• The first process shown has two data flows coming out of it. That could be correct, but there is no data flow entering it. This is illogical. There is no trigger event for the process to send its data to either destination. The text calls this a spontaneous generation error.

  • The second example shows two data flows entering a process, but no data flow leaving it. This is possible, but also illogical. What happens to the data? How is the output of the process accessed? The text calls this a black hole error: data in, nothing out.

  • The third example shows a data flow called Date of Birth flowing into a process called Calculate Grade. (I'm sorry, children. Typing those in all caps like the text makes me ill.) The Calculate Grade process then sends data to a Final Grade data flow. Really? You mean I could calculate your final grades for this class if all I know if your birth dates? Is it a miracle? Is it a really bad way to hand out grades? No, the text calls it a gray hole, a process that receives insufficient data for its purpose. What's worse, some poor programmer might be told to write the program to do it, regardless of it being nonsense.

A data store represents a file, folder, drive, or other means of storing information. It does no good if it is not connected to a process by a data flow. Multiple processes might access a data store, to read or write to it. If the system accesses data that changes only with versions of the program, such as tax rates, the data store holding that data may not have input data flows, and may only be connected to processes that read it.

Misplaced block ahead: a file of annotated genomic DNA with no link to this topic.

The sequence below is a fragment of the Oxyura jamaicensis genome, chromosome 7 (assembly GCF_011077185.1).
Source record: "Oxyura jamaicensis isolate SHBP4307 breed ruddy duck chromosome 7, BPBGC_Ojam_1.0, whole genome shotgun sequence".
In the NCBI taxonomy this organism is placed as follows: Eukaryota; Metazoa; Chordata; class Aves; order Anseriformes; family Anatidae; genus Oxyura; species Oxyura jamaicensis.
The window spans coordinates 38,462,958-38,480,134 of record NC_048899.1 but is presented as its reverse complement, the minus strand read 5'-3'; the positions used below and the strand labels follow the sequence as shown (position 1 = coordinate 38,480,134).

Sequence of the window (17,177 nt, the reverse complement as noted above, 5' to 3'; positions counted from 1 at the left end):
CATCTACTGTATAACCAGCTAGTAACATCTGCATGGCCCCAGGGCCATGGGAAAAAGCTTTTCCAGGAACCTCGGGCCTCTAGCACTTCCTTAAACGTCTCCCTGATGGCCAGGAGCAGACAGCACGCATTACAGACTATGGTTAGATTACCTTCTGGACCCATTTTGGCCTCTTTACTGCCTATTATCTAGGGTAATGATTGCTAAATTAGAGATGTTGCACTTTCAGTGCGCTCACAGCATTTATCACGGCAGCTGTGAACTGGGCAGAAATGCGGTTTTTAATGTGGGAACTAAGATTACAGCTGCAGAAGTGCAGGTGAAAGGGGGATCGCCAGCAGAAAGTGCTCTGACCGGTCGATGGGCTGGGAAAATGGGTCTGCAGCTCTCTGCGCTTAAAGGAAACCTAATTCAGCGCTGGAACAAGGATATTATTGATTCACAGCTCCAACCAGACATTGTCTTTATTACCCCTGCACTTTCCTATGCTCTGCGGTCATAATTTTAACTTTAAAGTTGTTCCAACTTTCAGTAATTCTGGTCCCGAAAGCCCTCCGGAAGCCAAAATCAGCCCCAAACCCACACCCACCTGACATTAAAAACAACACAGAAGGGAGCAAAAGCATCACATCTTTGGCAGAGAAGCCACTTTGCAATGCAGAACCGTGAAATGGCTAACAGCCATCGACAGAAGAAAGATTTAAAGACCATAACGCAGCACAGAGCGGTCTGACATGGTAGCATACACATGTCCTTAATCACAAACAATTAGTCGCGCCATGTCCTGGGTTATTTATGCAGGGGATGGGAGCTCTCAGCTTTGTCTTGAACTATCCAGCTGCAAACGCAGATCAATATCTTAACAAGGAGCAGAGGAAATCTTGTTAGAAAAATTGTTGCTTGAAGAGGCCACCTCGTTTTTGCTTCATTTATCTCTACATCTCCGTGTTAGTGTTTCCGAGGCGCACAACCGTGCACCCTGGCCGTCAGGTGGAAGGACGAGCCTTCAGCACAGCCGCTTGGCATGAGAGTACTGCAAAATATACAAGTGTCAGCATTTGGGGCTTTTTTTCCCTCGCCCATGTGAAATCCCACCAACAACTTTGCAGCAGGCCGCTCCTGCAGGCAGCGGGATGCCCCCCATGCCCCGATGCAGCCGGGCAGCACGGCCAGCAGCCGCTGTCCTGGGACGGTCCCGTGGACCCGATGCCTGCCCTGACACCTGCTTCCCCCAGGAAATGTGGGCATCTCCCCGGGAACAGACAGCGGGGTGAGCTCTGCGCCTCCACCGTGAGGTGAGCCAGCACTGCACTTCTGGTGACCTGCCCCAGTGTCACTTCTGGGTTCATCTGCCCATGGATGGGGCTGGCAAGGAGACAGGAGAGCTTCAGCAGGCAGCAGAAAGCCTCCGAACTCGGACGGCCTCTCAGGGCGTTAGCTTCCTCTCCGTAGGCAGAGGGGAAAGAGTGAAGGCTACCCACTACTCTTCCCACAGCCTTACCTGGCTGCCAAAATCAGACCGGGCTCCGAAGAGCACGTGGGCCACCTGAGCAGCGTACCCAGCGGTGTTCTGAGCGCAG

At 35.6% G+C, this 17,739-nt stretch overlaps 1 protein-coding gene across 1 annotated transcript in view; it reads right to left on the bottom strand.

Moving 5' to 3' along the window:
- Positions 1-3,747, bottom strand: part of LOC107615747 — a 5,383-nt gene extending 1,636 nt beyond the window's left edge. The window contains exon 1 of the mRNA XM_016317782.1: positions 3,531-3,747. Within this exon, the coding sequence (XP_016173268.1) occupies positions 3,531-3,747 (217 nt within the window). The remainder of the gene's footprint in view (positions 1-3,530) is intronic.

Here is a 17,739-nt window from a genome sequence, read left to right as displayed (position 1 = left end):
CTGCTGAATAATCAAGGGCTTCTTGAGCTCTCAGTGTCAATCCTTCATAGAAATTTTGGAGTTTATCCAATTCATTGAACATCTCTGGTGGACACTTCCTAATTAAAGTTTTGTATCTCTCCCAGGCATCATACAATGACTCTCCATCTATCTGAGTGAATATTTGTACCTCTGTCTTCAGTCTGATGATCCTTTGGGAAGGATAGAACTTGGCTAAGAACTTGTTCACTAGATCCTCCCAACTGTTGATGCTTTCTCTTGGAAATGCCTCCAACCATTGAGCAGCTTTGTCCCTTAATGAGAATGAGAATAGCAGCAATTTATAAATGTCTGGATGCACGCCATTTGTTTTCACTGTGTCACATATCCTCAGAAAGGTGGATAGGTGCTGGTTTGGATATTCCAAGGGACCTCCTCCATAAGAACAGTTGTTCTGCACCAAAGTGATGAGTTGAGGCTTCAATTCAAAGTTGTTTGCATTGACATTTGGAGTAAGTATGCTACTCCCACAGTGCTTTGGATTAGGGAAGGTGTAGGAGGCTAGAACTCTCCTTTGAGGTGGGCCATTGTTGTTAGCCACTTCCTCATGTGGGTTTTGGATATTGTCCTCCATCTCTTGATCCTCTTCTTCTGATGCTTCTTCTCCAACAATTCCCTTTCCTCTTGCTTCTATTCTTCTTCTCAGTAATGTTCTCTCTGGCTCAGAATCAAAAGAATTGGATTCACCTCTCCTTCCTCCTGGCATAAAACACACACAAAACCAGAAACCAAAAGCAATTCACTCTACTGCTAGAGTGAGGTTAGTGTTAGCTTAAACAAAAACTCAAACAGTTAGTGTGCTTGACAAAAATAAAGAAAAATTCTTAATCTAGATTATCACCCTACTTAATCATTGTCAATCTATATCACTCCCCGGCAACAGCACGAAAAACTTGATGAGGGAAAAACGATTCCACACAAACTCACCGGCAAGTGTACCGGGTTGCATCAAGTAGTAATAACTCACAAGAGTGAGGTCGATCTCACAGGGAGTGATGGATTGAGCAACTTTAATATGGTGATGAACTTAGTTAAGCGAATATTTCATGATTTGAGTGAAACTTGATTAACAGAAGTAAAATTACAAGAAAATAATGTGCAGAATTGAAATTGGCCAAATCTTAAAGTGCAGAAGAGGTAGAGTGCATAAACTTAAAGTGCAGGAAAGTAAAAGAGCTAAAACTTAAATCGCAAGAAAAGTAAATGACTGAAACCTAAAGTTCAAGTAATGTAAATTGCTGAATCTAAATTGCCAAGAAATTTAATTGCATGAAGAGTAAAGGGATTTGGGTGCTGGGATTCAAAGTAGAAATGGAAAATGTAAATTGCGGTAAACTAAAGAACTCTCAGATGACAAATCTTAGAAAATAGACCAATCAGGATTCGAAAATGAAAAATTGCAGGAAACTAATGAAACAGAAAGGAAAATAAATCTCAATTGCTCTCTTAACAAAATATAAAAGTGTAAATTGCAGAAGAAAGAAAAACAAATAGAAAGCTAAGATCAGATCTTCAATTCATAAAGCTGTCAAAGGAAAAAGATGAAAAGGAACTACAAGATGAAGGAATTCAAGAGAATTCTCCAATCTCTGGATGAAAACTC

An entity symbol typically represents users of a system, as shown in the examples on page 185. Note that entities may not connect directly to each other or to data stores. Entities should be connected to processes by data flows.

Review the information in figure 5-11, which shows three correct and three incorrect ways to show data flowing on a DFD. These are six rules that will keep you from making rookie mistakes on a DFD.

The text goes on for several pages, revealing that DFDs can be done at several levels, that they start at a very high level (called a context diagram), that each high level process can be broken down by lower level diagrams that show what happens inside it. Got that? Good, let's move on.